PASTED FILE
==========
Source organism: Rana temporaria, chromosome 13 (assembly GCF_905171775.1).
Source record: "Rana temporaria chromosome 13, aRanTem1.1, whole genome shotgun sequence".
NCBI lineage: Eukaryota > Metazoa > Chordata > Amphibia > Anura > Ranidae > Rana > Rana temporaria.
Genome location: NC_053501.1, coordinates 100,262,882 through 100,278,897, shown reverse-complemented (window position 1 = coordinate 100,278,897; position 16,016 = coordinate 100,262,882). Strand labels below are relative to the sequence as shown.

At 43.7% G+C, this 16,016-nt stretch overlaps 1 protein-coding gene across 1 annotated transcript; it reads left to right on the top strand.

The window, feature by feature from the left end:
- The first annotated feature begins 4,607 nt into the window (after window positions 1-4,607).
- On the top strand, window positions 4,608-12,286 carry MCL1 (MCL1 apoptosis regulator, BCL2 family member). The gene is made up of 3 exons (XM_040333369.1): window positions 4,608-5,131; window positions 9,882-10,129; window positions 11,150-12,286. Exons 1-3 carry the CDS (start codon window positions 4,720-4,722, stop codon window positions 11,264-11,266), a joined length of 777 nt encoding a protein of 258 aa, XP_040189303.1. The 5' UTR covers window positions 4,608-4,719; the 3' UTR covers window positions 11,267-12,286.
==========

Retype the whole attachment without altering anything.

Source organism: Rana temporaria, chromosome 13 (assembly GCF_905171775.1).
Source record: "Rana temporaria chromosome 13, aRanTem1.1, whole genome shotgun sequence".
NCBI lineage: Eukaryota > Metazoa > Chordata > Amphibia > Anura > Ranidae > Rana > Rana temporaria.
Genome location: NC_053501.1, coordinates 100,262,882 through 100,278,897, shown reverse-complemented (window position 1 = coordinate 100,278,897; position 16,016 = coordinate 100,262,882). Strand labels below are relative to the sequence as shown.

At 43.7% G+C, this 16,016-nt stretch overlaps 1 protein-coding gene across 1 annotated transcript; it reads left to right on the top strand.

The window, feature by feature from the left end:
- The first annotated feature begins 4,607 nt into the window (after window positions 1-4,607).
- On the top strand, window positions 4,608-12,286 carry MCL1 (MCL1 apoptosis regulator, BCL2 family member). The gene is made up of 3 exons (XM_040333369.1): window positions 4,608-5,131; window positions 9,882-10,129; window positions 11,150-12,286. Exons 1-3 carry the CDS (start codon window positions 4,720-4,722, stop codon window positions 11,264-11,266), a joined length of 777 nt encoding a protein of 258 aa, XP_040189303.1. The 5' UTR covers window positions 4,608-4,719; the 3' UTR covers window positions 11,267-12,286.